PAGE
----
Central Bankers imply policy pivots at Jackson Hole
26/Aug/2014 • Currency Updates•
The pound ended down against the dollar for the seventh consecutive week, its worst losing streak since the 2008 financial crisis, as investors priced adjusted expectations of Interest Rate hikes in 2015 into the market. Its flat performance on Friday was attributable to investors squaring their positions ahead of the Jackson Hole Symposium speeches from Yellen and Draghi respectively.
Yesterday saw sterling gain 0.3 on the euro in spite of the bank holiday following weak IFO business conditions data out of Germany.
Today we have mortgage approvals but there is little data of note out of the UK this week.
Yesterday’s German IFO Business Climate data for August showed a 106.3 reading, down from 108 in July and 0.7 below expectation. This will have done little to cheer Draghi following last week’s remarks at Jackson Hole. Draghi used his slot at the conference to signal his intention to provide additional central bank growth support laying the groundwork for quantitative easing. This, combined with his admission that expectations for inflation within the zone are dropping, led the euro to hit 11 month lows against the dollar. Draghi is looking to create the image of himself as an active central banker, remarking that monetary policy plays a central role in boosting aggregate demand and speculating that the risks of doing ‘too little’ outweigh those of doing too much, which would potentially lead cyclical unemployment to become structural.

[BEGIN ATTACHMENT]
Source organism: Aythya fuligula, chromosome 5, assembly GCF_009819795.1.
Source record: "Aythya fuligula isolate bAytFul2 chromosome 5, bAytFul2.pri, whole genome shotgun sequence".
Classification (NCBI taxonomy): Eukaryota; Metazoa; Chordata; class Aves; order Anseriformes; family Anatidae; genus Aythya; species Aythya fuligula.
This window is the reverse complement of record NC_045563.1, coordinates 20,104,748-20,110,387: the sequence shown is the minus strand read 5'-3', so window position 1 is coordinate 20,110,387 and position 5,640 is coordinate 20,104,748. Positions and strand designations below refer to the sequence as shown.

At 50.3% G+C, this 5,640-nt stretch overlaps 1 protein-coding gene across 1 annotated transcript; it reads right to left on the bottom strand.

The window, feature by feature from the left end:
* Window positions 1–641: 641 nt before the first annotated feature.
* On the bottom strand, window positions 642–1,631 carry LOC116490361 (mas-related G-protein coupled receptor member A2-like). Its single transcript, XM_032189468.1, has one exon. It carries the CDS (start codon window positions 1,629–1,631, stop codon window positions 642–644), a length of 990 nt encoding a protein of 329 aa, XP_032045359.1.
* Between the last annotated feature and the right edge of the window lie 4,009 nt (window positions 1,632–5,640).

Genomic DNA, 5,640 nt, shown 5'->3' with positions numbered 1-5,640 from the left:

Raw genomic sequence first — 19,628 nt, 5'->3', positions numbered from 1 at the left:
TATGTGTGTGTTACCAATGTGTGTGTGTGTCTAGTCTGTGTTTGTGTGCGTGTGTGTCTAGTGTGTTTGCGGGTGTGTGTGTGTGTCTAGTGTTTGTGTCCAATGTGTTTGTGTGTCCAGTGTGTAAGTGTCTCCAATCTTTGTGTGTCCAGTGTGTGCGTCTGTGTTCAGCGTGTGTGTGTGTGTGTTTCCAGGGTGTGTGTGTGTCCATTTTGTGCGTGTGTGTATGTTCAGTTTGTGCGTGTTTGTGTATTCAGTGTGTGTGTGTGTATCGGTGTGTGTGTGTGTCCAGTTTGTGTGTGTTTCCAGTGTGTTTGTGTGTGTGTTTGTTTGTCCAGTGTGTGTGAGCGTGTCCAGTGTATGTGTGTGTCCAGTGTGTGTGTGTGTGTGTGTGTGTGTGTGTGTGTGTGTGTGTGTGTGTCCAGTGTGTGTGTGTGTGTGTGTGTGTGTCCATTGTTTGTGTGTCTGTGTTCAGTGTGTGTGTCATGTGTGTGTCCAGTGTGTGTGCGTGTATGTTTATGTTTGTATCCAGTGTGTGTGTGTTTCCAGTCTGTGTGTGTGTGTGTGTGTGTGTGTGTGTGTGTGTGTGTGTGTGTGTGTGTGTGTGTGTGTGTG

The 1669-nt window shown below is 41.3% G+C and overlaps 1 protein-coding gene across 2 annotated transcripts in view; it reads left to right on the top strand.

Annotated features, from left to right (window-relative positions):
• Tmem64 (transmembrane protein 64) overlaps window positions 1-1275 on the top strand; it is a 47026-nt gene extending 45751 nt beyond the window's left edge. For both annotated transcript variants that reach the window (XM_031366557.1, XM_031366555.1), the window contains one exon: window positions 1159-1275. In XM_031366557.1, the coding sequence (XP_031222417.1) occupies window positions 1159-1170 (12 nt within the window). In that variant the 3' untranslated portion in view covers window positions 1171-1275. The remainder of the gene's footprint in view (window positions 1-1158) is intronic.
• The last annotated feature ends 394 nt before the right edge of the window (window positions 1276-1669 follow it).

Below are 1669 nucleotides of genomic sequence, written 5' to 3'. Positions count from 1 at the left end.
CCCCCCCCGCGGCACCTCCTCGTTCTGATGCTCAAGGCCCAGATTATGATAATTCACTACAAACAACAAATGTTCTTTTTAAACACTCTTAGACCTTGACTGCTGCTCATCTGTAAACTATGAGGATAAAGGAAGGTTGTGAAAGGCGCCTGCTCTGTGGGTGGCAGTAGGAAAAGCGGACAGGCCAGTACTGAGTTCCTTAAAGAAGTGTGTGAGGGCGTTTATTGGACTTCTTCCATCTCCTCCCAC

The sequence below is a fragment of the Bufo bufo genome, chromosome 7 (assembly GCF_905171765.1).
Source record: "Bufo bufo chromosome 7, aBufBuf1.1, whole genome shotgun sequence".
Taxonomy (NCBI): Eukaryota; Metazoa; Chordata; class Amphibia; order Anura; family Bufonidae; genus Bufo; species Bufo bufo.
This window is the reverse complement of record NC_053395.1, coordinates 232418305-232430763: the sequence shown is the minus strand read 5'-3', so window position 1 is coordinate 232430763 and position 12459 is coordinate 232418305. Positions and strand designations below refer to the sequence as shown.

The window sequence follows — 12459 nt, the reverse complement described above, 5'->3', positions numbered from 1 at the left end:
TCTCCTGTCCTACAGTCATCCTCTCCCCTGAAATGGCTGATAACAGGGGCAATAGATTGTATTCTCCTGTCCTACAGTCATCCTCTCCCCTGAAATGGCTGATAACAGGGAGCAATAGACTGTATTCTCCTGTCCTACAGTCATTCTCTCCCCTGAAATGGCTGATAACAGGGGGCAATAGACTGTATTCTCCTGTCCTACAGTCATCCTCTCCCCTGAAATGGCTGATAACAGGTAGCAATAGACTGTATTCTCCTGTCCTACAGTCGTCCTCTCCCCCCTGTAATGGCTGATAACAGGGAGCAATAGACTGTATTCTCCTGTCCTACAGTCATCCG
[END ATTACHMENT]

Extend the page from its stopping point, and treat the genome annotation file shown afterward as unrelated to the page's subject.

No data of note today, with the key numbers out of the Eurozone this week coming from the German unemployment rate on Thursday and Eurozone wide inflation on Friday.
Yellen’s speech began by setting the dollar bulls running as she said that job gains will likely precipitate an earlier than expected US interest rate rise. She also acknowledged that the progress made since the financial crisis in both unemployment and growth has been remarkable. However she sought to temper this excitement by explaining that in her view the labour market has yet to fully recover and that weaker data in the latter half of the year will negate the need for rises. She followed this by introducing a new metric to get quants saliva flowing. Her newly minted Labor Market Conditions Index (LCMI) will measure unemployment, labour force participation, hiring and quitting rates, job vacancies and several other metrics weighted in order to provide a more holistic view of US employment data. It seems likely this new indices will be used as a key indicator of when the Fed will move on interest rates.
Yesterday we had Markit Services PMI come in at a disappointing 58.5, against 59.5 expected and last month’s 60.8. Resultantly the dollar ended the day flat against sterling.
Today we have consumer confidence data and durable goods orders for July. GDP on Thursday will likely be the key market mover for the week.